My first 3D game has been (of course) an RPG. http://i.imgur.com/OzhAThQ.jpg.The thing with all of these pathways and timescales and suggested learning curves is that they never take into account an individual's personal interests. For example, if I had been required in the beginning to start out with Pong or Tetris, or to make a 3D racer as my first step in 3D, I would have just walked away from game development in general because those kinds of games simply are not in my area of interest at all. My focus has always been RPGs, and anything that deviates from that has been a side project at best. My advice is to follow your interests, and learn what it takes to make the 3D games that you want to make, not the games that supposed experts recommend you make.


Great post :)

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#8 frob   Moderators   -  Reputation: 22250

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Posted 19 March 2014 - 02:13 PM

JTippetts has a compelling argument for picking something you like, but sadly many beginners don't start small.  

 

I note that JTippetts' goblin project looks like it is now in year 11. That many years, even at a hobby level, disqualifies it from being a beginner project. Over the course of a decade you can move from beginner to veteran.

 

Most beginners aren't looking for a decade-long project.

 

"I want to make an MMORPG" is the common refrain in the For Beginners forum.  After a brief explanation about what "MMO" means, the next week it becomes "I want to make an Online RPG", then after they post a few times in the online forum and discover it requires work, a few weeks later it becomes  "I want to make an offline RPG", then if they bother to follow up, becomes "game programming is stupid. What are good free game makers?" And then a few months after they appeared on the board, they vanish after learning that while playing games is fun and entertaining and a diversion, it is different than making games which requires thought and effort.

 

 

My recommendation for beginners is the same as my recommendation for everything:  Build the simplest thing that will possibly work.  The philosophy has worked well for me for two decades.

 

Pong is a frequently suggested game because it seems relatively simple. The rules are simple. The design can be expressed in one written page.  But for a beginner implementing such a system, it can feel like barrier after barrier. You have game loops that are beyond their experience. You have graphics systems that are beyond their experience. You have input systems that are beyond their experience. You have audio systems that are beyond their experience. You have collision detection and collision response that are beyond their experience. You have game play logic that is beyond their experience. Every new system has a learning curve.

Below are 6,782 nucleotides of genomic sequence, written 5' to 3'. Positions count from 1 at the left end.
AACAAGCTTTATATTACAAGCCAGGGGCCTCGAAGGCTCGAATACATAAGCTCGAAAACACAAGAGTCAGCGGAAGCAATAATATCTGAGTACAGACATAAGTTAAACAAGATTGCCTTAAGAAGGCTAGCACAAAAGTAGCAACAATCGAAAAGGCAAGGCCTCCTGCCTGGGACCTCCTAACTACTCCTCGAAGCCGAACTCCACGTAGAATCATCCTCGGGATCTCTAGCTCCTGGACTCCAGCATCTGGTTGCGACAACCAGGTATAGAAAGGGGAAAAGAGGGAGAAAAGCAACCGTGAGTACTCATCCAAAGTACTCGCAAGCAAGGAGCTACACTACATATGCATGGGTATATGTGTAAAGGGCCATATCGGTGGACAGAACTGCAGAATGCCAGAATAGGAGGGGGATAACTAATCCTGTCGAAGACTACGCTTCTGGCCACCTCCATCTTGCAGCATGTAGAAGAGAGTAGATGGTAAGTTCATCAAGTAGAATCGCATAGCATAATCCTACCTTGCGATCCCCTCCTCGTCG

When someone says "I want to make an RPG" that can be good.  If they mean to build a tile-based world with animated sprites on the grid with a simple menu system and a simple menu-based action system for everything, that isn't too bad and with the right tools can be put together quickly in the matter of a few weeks. If they want to build a massive 3D world with articulated 3D characters holding 3D weapons each with their own animations, thousands of monsters each with their own animations, with hundreds of thousands of unique dialogue lines and dynamic story lines .... well, that is still an RPG but is something altogether beyond the skills of a beginner.


Check out my book, Game Development with Unity, aimed at beginners who want to build fun games fast.

Also check out my personal website at bryanwagstaff.com, where I write about assorted stuff.


#9 Glass_Knife   Moderators   -  Reputation: 4820

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Posted 19 March 2014 - 02:46 PM

frob, if I could vote you up more, I'd give that last post a +10.


I think, therefore I am. I think? - "George Carlin"
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#10 frob   Moderators   -  Reputation: 22250

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Posted 19 March 2014 - 02:53 PM

frob, if I could vote you up more, I'd give that last post a +10.

 

Thanks, but I don't think it really deserves it. 

 

It is advice you see everywhere if you look for it.  It ranges from the KISS acronym to the entire Unix philosophy. Do the easiest thing you can actually accomplish. 


Check out my book, Game Development with Unity, aimed at beginners who want to build fun games fast.

Also check out my personal website at bryanwagstaff.com, where I write about assorted stuff.


#11 Glass_Knife   Moderators   -  Reputation: 4820